NC Lawmakers Push Duke To Clean Up Coal Ash Dumps
RALEIGH, N.C. — As federal prosecutors launch a criminal investigation into Duke Energy's massive coal ash spill on the Dan River, two North Carolina lawmakers say they will push legislation to force the nation's largest electricity provider to clean out its leaky waste dumps across the state.
State Senate Rules Chairman Tom Apodaca and House Environment Committee Vice-Chairman Chuck McGrady say they will co-sponsor a bill seeking the removal of coal ash dumps like the one that ruptured Feb. 2, spewing toxic sludge into the Dan River and turning the water cloudy and gray for miles.
The two Henderson County Republicans live near Duke's coal-fired plant along the French Broad River south of Asheville, which has two large coal ash lagoons that tests show are contaminating groundwater.
The General Assembly's Environmental Review Commission has scheduled a hearing for Monday where officials from the N.C. Department of Environment and Natural Resources are to update legislators about the ongoing clean-up effort. The accident ranks as the third-largest such coal ash spill in the nation's history.
Beyond the one that burst open last week in Eden, Duke has 30 other dumps across the state at its current and retired coal-burning power plants, most located near lakes and rivers. Groundwater monitoring wells at Duke's Asheville show the unlined coal ash dumps at the plant have contaminated groundwater in violation of state health standards for boron, manganese, thallium and selenium.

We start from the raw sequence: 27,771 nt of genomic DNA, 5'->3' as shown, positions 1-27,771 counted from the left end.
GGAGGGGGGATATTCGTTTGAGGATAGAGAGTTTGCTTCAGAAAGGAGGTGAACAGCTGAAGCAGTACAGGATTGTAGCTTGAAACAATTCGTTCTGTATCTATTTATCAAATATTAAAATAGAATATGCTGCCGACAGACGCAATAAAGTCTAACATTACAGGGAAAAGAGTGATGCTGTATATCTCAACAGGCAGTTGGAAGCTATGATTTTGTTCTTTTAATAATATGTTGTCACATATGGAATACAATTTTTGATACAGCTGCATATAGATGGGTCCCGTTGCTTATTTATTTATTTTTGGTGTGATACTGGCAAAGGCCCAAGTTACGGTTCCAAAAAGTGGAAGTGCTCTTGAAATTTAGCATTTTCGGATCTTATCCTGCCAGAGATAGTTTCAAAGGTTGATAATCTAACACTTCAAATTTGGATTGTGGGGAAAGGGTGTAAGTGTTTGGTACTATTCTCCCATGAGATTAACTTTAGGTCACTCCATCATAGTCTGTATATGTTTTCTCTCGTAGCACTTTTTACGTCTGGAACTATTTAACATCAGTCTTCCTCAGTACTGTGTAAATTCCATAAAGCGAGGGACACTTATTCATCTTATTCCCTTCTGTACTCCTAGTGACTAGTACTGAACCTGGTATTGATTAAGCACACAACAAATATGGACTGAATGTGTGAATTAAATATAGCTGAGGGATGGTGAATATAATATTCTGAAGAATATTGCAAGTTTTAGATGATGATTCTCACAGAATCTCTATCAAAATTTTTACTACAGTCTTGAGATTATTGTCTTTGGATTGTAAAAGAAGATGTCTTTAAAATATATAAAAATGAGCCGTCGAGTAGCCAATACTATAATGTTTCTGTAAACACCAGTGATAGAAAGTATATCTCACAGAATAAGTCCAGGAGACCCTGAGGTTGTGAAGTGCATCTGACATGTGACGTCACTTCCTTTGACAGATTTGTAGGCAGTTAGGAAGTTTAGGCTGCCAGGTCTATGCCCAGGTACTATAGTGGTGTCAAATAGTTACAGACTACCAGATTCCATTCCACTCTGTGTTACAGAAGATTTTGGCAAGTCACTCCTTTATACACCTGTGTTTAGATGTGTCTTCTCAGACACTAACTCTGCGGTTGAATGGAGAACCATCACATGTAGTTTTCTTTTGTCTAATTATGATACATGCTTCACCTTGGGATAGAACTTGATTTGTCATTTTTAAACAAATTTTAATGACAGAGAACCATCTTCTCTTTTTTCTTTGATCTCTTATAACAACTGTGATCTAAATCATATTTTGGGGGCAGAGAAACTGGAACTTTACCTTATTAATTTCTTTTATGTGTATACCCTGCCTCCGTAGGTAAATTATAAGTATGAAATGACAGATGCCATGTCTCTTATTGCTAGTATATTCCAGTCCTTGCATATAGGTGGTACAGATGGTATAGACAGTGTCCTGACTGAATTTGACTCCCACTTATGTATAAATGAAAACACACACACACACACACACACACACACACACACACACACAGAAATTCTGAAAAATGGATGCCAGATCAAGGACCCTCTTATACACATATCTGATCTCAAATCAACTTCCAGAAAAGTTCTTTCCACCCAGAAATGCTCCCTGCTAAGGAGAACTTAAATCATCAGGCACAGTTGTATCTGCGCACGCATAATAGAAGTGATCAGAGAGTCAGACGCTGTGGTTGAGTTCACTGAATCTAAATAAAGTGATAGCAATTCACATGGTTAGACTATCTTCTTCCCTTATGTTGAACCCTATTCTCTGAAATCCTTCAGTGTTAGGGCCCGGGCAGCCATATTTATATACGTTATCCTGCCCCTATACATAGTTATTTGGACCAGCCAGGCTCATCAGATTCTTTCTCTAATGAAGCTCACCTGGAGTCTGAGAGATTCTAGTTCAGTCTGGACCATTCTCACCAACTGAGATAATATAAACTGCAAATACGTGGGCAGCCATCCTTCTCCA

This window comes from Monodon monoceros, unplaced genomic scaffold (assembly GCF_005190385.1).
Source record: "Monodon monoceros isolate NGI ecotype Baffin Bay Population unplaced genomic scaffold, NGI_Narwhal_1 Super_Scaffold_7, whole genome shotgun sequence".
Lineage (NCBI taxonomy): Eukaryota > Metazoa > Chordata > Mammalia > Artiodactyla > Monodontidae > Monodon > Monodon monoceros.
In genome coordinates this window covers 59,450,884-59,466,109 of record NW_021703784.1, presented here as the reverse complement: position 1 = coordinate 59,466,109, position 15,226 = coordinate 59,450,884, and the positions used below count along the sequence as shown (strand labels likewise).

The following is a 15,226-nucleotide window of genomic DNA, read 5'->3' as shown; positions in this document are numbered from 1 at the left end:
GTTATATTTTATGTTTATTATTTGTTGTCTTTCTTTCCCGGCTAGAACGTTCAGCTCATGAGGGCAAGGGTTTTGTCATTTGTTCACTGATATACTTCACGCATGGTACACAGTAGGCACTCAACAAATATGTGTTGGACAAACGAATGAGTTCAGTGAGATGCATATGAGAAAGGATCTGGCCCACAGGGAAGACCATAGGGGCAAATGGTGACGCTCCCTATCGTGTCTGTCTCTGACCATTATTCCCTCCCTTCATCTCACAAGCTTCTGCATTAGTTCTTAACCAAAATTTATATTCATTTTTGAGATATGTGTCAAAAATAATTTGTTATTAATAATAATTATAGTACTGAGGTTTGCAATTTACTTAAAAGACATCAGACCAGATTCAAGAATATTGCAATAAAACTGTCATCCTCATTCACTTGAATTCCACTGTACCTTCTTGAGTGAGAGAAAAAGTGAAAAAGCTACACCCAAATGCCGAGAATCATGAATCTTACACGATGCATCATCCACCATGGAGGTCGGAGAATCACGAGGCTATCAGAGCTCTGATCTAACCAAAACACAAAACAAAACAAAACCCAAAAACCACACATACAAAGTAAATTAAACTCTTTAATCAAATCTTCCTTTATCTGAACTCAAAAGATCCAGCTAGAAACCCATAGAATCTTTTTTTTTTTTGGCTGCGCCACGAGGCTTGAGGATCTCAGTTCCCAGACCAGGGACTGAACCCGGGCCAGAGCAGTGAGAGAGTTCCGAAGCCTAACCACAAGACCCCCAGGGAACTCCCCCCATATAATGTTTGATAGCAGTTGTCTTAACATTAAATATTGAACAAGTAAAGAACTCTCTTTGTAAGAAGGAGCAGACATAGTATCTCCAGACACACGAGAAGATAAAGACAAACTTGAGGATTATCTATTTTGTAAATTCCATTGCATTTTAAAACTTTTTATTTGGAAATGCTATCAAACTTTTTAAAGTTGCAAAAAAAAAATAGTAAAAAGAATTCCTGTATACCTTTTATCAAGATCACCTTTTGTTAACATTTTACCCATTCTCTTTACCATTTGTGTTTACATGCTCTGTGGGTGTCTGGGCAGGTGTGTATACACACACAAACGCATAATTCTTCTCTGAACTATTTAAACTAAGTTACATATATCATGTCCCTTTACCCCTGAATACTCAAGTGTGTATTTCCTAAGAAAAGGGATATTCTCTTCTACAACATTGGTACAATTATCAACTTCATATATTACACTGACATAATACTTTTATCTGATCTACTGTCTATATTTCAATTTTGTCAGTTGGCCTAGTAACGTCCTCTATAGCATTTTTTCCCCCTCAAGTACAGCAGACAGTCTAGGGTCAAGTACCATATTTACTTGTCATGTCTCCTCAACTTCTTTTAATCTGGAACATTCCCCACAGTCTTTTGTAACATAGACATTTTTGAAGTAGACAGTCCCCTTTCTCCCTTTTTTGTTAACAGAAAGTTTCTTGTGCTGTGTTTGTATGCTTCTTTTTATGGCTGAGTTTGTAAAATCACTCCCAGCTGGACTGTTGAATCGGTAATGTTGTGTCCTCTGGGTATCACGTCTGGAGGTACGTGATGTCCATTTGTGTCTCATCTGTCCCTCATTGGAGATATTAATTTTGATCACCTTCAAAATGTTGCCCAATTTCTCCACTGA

"We've got the Duke facility in Arden sitting up here with 91 acres of coal ash, and it has always bothered me," Apodaca said. "When I saw the Dan River thing, I said 'We've got to do something.' We've got to get a date certain. We can't keep kicking this down the road."
Such legislation, if approved, would be a sharp turn for North Carolina's regulation of Duke's coal ash dumps, which environmentalists have been complaining for years have been allowed to pollute groundwater without any meaningful penalty from the state.
When citizen groups tried to sue Duke under the federal Clean Water Act last year, the state agency stepped in to use its authority to block the lawsuits by issuing violations over the pollution.
After negotiating with the company's lawyers behind closed doors, the state proposed a settlement that would allow Duke — the nation's largest electricity provider — to settle violations at facilities near Asheville and Charlotte for $99,111. That deal, which was scuttled this week in the wake of the Dan River spill, included no requirement that Duke actually clean up its pollution.
On Monday, the U.S. Attorney's Office in Raleigh issued subpoenas to Duke and the state environmental agency demanding reams of documents related to the spill and the prior regulation of the company's coal ash sites.
In a written statement last week, Duke said it is committed to closing the ash basins at "many" of its 14 coal plants across North Carolina that are no longer in service, including the Dan River facility. The company said it is transitioning to a more environmentally sound method for disposing of coal waste.
While it is studying the issue, however, Duke said it has no timetable for removing the waste from its leaky unlined ponds. One option, the company said, would be to cover the dumps with giant tarps to block rainwater.
Rep. McGrady, a former national president of the Sierra Club, said that isn't good enough. He wants Duke to pump out the toxic coal sludge and move it somewhere safer.
"We need a long-term strategy to get out of the coal ash pond business," he said. "It's not unlike the issue of hog lagoons a decade ago. Unfortunately, sometimes we wait until we have a really big problem before we address it. Here we have an opportunity to assess the problem, develop a plan and systematically move forward."